November 4, 2013
In labs around the U.S., researchers are creating human tissue from stem cells and replicating the functions of human organs.
“All of these things, a lot of these advances we used to read about in comic books but this we never read about. When I went to school I was taught that nerve cells don’t regenerate, now we’re doing that up in our own labs here. And they’re making organs out of stem cells, it’s fantastic.”
Dr. Harry Salem’s been involved in his fair share of exciting scientific breakthroughs, including the creation of the breathalyzer, the infant incubator, and Nyquil.
Now, as the chief scientist for life sciences at the Edgewood Chemical Biological Center, he’s testing the impact of chemical weapons on humans using organs mounted on microchips.
Of course, the chips don’t literally contain miniaturized human organs. They simply hold tissue swatches that mimic a fully functioning human heart, or liver, or lung.
While Salem’s work has immediate defense and civilian applications, the so-called human-on-a chip has implications for the broader community, he says.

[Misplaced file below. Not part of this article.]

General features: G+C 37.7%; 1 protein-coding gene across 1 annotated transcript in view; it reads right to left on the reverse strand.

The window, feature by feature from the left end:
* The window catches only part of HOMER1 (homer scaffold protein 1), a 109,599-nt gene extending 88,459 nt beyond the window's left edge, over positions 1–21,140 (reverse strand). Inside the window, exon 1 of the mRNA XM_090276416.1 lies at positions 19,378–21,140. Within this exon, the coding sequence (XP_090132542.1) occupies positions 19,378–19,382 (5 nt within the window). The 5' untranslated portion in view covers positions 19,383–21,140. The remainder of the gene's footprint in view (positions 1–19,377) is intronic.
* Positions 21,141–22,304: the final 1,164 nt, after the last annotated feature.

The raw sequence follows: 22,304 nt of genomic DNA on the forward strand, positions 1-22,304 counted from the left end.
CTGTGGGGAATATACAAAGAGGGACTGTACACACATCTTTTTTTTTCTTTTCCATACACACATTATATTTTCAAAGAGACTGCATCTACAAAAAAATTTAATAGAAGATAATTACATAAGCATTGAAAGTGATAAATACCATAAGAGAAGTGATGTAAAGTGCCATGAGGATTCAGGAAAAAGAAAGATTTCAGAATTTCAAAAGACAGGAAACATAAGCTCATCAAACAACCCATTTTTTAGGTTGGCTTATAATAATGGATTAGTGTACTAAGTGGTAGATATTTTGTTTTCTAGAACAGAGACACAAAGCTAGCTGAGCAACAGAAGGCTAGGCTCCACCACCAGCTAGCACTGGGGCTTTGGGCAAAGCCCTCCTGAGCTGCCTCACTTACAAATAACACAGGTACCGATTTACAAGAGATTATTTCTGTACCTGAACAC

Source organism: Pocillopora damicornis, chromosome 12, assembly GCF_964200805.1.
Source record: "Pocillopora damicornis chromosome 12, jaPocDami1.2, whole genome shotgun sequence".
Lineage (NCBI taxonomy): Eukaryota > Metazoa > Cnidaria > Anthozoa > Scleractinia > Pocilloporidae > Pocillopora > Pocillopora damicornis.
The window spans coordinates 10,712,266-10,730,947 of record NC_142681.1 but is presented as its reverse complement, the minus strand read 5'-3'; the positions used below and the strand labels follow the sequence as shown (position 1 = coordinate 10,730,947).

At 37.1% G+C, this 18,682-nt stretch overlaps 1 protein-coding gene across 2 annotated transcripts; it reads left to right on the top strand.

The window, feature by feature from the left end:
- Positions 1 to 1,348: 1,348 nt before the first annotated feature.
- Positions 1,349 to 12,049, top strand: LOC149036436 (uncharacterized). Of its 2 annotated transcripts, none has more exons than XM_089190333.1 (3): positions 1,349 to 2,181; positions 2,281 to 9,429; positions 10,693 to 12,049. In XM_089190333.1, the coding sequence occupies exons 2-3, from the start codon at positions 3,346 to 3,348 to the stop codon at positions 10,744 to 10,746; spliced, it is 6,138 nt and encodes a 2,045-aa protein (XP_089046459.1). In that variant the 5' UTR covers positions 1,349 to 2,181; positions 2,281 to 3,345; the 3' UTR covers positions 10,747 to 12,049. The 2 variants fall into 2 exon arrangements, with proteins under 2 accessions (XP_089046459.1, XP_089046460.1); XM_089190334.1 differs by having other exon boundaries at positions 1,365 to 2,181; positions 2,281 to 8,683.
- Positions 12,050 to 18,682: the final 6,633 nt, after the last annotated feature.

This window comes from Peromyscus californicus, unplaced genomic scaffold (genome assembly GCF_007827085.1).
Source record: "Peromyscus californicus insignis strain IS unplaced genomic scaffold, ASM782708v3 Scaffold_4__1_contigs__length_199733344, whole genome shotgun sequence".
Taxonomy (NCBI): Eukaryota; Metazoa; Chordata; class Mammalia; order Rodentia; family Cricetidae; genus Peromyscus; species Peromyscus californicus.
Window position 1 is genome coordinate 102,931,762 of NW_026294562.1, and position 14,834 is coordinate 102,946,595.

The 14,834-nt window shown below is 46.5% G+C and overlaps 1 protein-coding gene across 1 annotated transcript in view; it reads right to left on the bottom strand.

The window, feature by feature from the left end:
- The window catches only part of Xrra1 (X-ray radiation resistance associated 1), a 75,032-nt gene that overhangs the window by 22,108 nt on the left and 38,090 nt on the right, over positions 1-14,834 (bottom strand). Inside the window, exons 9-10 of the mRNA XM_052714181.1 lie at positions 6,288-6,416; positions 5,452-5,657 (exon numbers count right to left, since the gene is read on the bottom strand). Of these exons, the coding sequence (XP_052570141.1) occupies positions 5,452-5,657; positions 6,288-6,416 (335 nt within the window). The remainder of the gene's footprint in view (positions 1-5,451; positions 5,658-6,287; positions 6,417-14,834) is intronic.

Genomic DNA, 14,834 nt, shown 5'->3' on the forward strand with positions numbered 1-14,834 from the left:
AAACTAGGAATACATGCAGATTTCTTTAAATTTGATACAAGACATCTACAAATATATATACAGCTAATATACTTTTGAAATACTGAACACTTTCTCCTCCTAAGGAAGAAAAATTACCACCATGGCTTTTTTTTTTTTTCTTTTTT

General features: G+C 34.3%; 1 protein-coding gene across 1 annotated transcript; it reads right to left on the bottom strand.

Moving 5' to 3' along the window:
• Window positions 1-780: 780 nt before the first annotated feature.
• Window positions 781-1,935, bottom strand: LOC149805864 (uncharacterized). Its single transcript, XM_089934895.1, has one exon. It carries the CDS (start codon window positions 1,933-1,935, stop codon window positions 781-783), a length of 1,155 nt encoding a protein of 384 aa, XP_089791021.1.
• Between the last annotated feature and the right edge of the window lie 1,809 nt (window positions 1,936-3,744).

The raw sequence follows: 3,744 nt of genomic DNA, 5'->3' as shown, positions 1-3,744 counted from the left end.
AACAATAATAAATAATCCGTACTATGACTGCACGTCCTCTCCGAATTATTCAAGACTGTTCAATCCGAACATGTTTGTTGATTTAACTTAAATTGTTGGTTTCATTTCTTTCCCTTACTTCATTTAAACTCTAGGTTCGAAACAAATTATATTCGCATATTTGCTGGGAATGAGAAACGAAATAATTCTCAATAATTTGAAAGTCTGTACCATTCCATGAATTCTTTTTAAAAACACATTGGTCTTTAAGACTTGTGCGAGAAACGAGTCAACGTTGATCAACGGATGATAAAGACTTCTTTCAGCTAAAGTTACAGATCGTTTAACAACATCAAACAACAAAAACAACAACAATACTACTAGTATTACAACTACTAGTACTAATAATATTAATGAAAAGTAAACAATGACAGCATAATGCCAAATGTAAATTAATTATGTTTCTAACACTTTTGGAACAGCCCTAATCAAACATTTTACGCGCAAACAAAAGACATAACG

There’s a lot of work that will be going on in this area not only to protect the soldier but to protect civilians, and not only from chemical warfare agents, but from pollutants and diseases.”
The technology’s also faster, more accurate and more cost effective than animal testing.
“I’ve often used the expression that humans are not 70 kilo rats. When we do the animal studies we have to extrapolate the effects on humans.”
But nothing, Salem says, demonstrates the way that human tissue reacts to drugs and chemicals, like human tissue.
Kristen Fabre manager of the Center for Advancing Translational Sciences at the NIH says microchip organs will help develop safer drugs with fewer side effects.
“You could essentially have a mini-personalized human-on-a-chip so that you can really get an idea of what a response would be for an individual with a toxin or a drug, or whatever you’d like to test.”
Fabre says it may also be possible to create organs that express gene mutations linked to certain diseases, like cystic fibrosis, and help find a cure or effective drug therapy.
This technology is still in its early stages, with a handful of labs around the country working to perfect it for wider use.